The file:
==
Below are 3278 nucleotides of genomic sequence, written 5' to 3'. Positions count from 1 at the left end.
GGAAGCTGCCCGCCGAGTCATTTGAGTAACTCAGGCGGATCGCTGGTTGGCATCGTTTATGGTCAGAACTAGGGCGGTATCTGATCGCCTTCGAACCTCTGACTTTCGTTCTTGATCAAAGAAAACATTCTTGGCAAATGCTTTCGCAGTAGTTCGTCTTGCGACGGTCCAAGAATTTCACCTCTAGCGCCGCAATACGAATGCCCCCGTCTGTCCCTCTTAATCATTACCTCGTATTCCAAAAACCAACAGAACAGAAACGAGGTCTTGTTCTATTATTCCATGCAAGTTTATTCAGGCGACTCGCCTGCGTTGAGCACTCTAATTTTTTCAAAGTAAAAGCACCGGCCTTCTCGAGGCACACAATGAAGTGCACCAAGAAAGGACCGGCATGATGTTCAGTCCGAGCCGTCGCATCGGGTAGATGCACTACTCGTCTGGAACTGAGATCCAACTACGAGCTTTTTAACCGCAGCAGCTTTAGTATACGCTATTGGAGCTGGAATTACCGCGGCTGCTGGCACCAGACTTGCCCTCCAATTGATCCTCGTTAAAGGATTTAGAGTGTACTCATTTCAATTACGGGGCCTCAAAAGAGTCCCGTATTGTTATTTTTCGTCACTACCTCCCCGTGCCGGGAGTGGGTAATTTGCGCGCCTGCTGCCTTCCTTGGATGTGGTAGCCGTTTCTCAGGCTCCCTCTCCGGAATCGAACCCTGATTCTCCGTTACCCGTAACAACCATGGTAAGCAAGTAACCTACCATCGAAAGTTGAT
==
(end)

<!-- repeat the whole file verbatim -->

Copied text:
Below are 3278 nucleotides of genomic sequence, written 5' to 3'. Positions count from 1 at the left end.
GGAAGCTGCCCGCCGAGTCATTTGAGTAACTCAGGCGGATCGCTGGTTGGCATCGTTTATGGTCAGAACTAGGGCGGTATCTGATCGCCTTCGAACCTCTGACTTTCGTTCTTGATCAAAGAAAACATTCTTGGCAAATGCTTTCGCAGTAGTTCGTCTTGCGACGGTCCAAGAATTTCACCTCTAGCGCCGCAATACGAATGCCCCCGTCTGTCCCTCTTAATCATTACCTCGTATTCCAAAAACCAACAGAACAGAAACGAGGTCTTGTTCTATTATTCCATGCAAGTTTATTCAGGCGACTCGCCTGCGTTGAGCACTCTAATTTTTTCAAAGTAAAAGCACCGGCCTTCTCGAGGCACACAATGAAGTGCACCAAGAAAGGACCGGCATGATGTTCAGTCCGAGCCGTCGCATCGGGTAGATGCACTACTCGTCTGGAACTGAGATCCAACTACGAGCTTTTTAACCGCAGCAGCTTTAGTATACGCTATTGGAGCTGGAATTACCGCGGCTGCTGGCACCAGACTTGCCCTCCAATTGATCCTCGTTAAAGGATTTAGAGTGTACTCATTTCAATTACGGGGCCTCAAAAGAGTCCCGTATTGTTATTTTTCGTCACTACCTCCCCGTGCCGGGAGTGGGTAATTTGCGCGCCTGCTGCCTTCCTTGGATGTGGTAGCCGTTTCTCAGGCTCCCTCTCCGGAATCGAACCCTGATTCTCCGTTACCCGTAACAACCATGGTAAGCAAGTAACCTACCATCGAAAGTTGAT